DENVER, CO, April 14, 2014 – It is not often that a camera can be referred to as a game-changer. One that can provide photographers with the tools that not only enrich their craft but are capable of producing images so distinct they are easily set apart from the competition.  Today, Ricoh Imaging Americas Corporation is pleased to announce the game-changing PENTAX 645Z medium-format DSLR, thus altering the landscape of professional photography.

Developed on the multi-award-winning legacy of the PENTAX 645D and the historic PENTAX 645 film cameras, the PENTAX 645Z improves upon one of the most lauded cameras in the company’s 95 year history. Featuring an amazing 51.4 megapixels on a high-performance CMOS image sensor, the PENTAX 645Z assures super-high-resolution images with a stunningly realistic sense of depth combined with vivid colors and rich shadow detail. The resulting images feature a uniquely distinct look and an unmistakable brilliance that clearly differentiate professional photographers to their clients. The thoughtful inclusion of a CMOS image sensor enables live view on a tiltable LCD panel while also making the 645Z the first and only camera in the medium-format category to offer video recording capabilities, resulting in footage that captures amazingly lifelike reproductions with tangible depth and incredible dynamic range.

“Our diverse lineup of DSLRs enables us to offer professional tools like the 645Z at a price point within reach of many photographers,” said Jim Malcolm, Executive Vice President, Ricoh Imaging. “Today’s photographers are looking to differentiate their craft and the 645Z offers the perfect option as an exceptional medium-format camera that does not sacrifice in quality or specification, with affordability.”

The new PENTAX 645Z has also received several significant enhancements including an improved and highly responsive shooting experience that can capture an incredible three frames per second—a significant benefit when compared to other medium-format cameras featuring CMOS sensors and an equivalent resolution—with a maximum shutter speed of 1/4000 of a second. The 645Z is equipped with an amazing top ISO of 204,800 for images with exceptional quality, even in situations with very low light or pushing for higher shutter speeds in all lighting conditions, providing the photographer with totally new creative options far beyond the scope of existing medium-format photography. Additionally, the 645Z is compatible with the recently introduced FLU Card, providing  remote operation of the 645Z including the ability to release the shutter, view a live-view, and browse and download the images recorded on the card using a wireless connection to a smartphone, tablet, computer or any web browser enabled device.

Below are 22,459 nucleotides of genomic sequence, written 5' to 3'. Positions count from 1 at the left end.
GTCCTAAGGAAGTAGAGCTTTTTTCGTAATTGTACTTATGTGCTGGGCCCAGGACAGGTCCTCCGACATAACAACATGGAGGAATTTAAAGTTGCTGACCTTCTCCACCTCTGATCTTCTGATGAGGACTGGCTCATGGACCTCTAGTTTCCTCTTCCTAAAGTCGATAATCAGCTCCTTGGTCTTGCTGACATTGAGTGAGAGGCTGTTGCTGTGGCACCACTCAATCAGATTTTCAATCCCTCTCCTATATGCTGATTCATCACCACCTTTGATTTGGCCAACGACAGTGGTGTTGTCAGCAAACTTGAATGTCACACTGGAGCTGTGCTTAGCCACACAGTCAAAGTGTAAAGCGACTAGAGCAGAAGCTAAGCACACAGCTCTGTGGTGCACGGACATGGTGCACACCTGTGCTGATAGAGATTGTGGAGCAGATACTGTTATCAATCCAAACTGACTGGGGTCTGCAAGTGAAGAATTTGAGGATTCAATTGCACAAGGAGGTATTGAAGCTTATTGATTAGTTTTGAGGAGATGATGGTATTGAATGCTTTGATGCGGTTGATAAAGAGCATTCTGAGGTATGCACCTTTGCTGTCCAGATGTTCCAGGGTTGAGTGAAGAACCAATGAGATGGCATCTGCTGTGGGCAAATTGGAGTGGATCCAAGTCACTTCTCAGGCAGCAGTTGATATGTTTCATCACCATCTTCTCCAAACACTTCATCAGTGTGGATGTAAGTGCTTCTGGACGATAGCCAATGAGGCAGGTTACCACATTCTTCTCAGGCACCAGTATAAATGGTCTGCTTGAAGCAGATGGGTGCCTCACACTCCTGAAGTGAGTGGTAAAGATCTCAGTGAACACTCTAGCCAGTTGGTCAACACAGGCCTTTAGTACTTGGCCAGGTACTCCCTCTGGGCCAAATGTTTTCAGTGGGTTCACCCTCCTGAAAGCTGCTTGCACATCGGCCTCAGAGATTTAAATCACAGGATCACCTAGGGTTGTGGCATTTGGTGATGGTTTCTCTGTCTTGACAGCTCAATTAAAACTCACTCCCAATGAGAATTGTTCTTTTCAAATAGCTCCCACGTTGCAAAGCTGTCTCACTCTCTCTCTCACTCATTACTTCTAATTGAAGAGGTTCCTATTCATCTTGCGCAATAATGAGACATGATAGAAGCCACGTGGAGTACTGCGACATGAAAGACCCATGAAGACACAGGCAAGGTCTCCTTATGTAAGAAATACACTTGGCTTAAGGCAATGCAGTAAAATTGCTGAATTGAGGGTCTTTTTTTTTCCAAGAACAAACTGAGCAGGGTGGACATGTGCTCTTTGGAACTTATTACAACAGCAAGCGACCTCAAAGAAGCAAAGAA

Widening the 645Z’s already diverse applications for shooting is an articulated LCD with a 3.2-inch LCD monitor with approximately 1,037,000 dots, ensuring even the most agile photographer captures waist-level, high and low-angle images with precision and ease. Finally, the PENTAX 645Z features an incredibly sturdy and dependable body with a magnesium alloy frame and  a diecast aluminum chassis, complemented by 76 weather-seals for a cold-resistant, weather-resistant and dustproof shooting experience.

In conjunction with the launch of the PENTAX 645Z, Ricoh Imaging is also excited to announce the availability of 13FA 645 lenses to support an even wider variety of optics providing the perfect system that spans numerous shooting scenarios.

Pentax 645z, oblique rear view
Pentax 645z, oblique rear view

Pricing and Availability
The PENTAX 645Z will be available for purchase in June 2014 for a category-low retail price of $8,499.95 for the body only.

The newly available FA 645 lenses are available now for the following prices:

SMC-FA 645 75MM F2.8 $839.00
SMC-FA 645 45MM F2.8 $1,319.00
SMCP-FA 645 150mm f/2.8(IF) $1,679.00
SMC PENTAX-FA* 645 300MM F4 ED(IF) $4,799.95
SMC-FA 645 400MM F5.6 EDIF $3,479.00
SMC-FA 645 ZOOM 45-85 F4.5 $2,879.00
SMCP-FA 645 120mm f/4 MACRO $1,679.00
SMCP-FA 645 200MM f/4 (IF) $1,319.00
SMCP-FA 645 80-160/4.5 $2,519.00
SMCP-FA 645 33-55 f/4.5 AL $3,239.00
SMCP-FA 645 ZOOM 150-300MM F/5.6 ED $3,239.00
SMCP-FA 645 35mm f/3.5 $1,919.00
SMCP-FA 645 55-110 f/5.6 $2,039.00

Main Features
Super-high-resolution images made possible by approximately 51.4 effective megapixels — The PENTAX 645Z features a high-performance CMOS image sensor, with an imaging area (43.8mm x 32.8mm) approximately 1.7 times larger than that of a 35mm full-size sensor. By combining this sensor with the PRIME III imaging engine — with its advanced image-processing and noise-reduction capabilities and anti-aliasing filter-less design — the 645Z makes full use of the imaging power and approximately 51.4 effective megapixels to deliver super-high resolution and exceptional depth rendition.

Since the 645Z effectively minimizes annoying noise during high-sensitivity shooting, the photographer can comfortably take pictures even at super-high sensitivities up to ISO 204800. This provides the photographer with totally new creative options beyond the scope of existing medium-format photography.